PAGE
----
Dubai property values 'reaching 2008 levels'
Dubai, August 26, 2013
Dubai property market is recovering at a rapid pace with the residential capital values rising by close to a third during the first half, while Sharjah too has benefitted from the demand spill from its neighbour with average rental rises of 7.1 per cent, said a report.
The heightened economic activity in Dubai has undoubtedly been supported by the recovery of the emirate’s real estate sector, with capital values in some residential submarkets quickly closing in on their 2008 third quarter pre-crisis peaks, stated top real estate expert Cluttons in its Summer 2013 report.
During the second quarter alone, the villa values rose by an average of 21 per cent, compared to 24.4 per cent last year. Apartments on the other hand recorded capital value increases of 25.1 per cent in the second quarter, almost double the corresponding 2012 figure of 13.4 per cent.
Overall however, the values remain -31.1 per cent below the previous peak suggesting that recent IMF concerns about the market overheating may prove too negative, the report stated.
The increased level of job creation is translating into upward pressure on house prices and rental values, which is illustrated by the fact that capital values have risen by close to a third during the first six months of 2013; however these still remain 31 per cent below the 2008 third quarter market peak.
According to Cluttons, both villas and apartments are seeing strong capital gains, with the latter having recorded price growth of 25 per cent in the second quarter alone, almost double the corresponding figure for 2012.
In the aftermath of the recession, prices plunged by -49.7 per cent, but now stand 36.9 per cent above the 2009 second quarter market low.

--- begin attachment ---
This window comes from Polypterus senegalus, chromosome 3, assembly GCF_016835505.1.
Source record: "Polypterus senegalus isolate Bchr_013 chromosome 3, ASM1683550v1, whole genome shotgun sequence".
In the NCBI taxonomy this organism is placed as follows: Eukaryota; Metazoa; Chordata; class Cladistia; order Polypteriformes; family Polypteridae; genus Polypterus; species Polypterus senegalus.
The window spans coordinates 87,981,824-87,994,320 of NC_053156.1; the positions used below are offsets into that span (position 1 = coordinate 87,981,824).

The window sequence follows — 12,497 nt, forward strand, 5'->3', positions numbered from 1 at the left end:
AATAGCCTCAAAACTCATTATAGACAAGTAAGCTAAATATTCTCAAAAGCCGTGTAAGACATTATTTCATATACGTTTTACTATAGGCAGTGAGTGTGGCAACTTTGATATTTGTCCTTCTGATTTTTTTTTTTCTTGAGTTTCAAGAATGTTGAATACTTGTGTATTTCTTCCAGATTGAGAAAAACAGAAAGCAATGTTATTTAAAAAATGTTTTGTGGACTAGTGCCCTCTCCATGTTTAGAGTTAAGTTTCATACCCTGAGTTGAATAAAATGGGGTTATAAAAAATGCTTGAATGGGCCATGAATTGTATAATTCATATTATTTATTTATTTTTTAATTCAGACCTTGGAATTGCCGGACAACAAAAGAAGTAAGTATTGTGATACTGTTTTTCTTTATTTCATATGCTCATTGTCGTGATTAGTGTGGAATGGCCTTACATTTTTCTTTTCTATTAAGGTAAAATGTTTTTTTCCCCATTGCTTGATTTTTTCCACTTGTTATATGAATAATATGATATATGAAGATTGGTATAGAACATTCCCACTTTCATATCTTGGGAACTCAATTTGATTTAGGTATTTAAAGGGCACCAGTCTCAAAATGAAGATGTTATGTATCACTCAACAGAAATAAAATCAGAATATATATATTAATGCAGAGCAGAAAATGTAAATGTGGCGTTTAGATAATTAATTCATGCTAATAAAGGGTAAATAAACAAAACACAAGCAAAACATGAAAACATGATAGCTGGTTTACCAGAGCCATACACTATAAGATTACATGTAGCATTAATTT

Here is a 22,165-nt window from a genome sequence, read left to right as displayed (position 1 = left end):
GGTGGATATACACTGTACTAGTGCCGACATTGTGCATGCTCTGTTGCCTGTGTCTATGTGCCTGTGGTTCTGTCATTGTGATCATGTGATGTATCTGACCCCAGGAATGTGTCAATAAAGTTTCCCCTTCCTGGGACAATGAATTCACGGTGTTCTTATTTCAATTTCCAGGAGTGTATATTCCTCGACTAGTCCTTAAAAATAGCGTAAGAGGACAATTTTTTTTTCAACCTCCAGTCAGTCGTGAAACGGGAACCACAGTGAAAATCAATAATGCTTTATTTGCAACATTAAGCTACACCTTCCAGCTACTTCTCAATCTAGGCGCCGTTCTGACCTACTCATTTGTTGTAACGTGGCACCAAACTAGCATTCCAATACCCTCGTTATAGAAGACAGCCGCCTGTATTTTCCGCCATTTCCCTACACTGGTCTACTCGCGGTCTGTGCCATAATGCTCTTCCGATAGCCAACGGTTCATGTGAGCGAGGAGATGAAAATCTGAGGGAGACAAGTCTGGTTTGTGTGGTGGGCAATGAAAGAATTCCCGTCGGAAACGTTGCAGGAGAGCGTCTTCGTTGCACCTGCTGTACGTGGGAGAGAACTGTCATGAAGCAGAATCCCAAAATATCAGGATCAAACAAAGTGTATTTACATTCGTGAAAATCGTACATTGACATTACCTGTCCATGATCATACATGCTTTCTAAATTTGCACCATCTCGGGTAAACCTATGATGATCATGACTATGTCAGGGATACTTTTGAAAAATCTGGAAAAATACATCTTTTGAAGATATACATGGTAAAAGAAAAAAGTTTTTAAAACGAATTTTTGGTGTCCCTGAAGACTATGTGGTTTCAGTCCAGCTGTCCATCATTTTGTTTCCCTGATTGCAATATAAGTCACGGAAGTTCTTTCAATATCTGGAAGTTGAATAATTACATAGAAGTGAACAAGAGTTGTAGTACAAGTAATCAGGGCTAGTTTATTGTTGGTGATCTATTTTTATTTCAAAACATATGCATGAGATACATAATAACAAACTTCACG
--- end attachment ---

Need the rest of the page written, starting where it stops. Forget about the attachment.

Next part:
The drivers behind the price growth do not however mirror those seen during the market peak in 2008. Dubai has benefitted tremendously from the Arab Spring and its perception as a ‘safe haven’ for refugee funds from the broader Middle East region, said the report.
Furthermore, there has been a rise in domestic demand, fuelled in part by favourable lending rates, which are encouraging a greater number of buyers to step into the market and also by the soaring rents, which are driving some tenants to consider the option of home ownership as a way to avoid being caught out by rising accommodation costs.
As the pace of job creation accelerates, there is a marked increase in tenants seeking accommodation, particularly in well-established submarkets in New Dubai. The surging demand so far this year has helped to push rental values up by 11.3 per cent across Dubai during the first six months of 2013.
Steve Morgan, the head of Cluttons Middle East, said: "The resounding success of Dubai residential so far this year should not come as a surprise given the magnitude of the correction recorded during the bottom of the market; we are still far off the previous peak, when growth was far more unsustainable."
"The acceleration in residential capital values this year has been underpinned by robust levels of job creation and a rising population, rather than being fuelled by ‘fly-buy’ dealers, as was the case in the past. We are yet to see a definite solution on the matter, although this is less concerning than in 2008, given the increased number of end-users in the market," he added.
Across the border, Sharjah’s residential market, whose successes are closely linked to Dubai’s, has seen a rise in rental values in submarkets closest to Dubai, such as Al Nadha and Al Majaz, said Cluttons in its review on the neighbouring emirate.
The demand spill-over phenomenon seen in the last property cycle is now being repeated and the recent introduction of a Salik Toll Gate on the Al Ittihad Road and the removal of the daily Dh24 ($6.5) Salik cap does not appear to have dented the appetite to live in Sharjah and commute to Dubai for work, it stated.
This demand has translated into a rental value increase of close to 7.1 per cent across the emirate during the second quarter, which continues to remain popular due to the relative affordability of rents, the report added.-TradeArabia News Service
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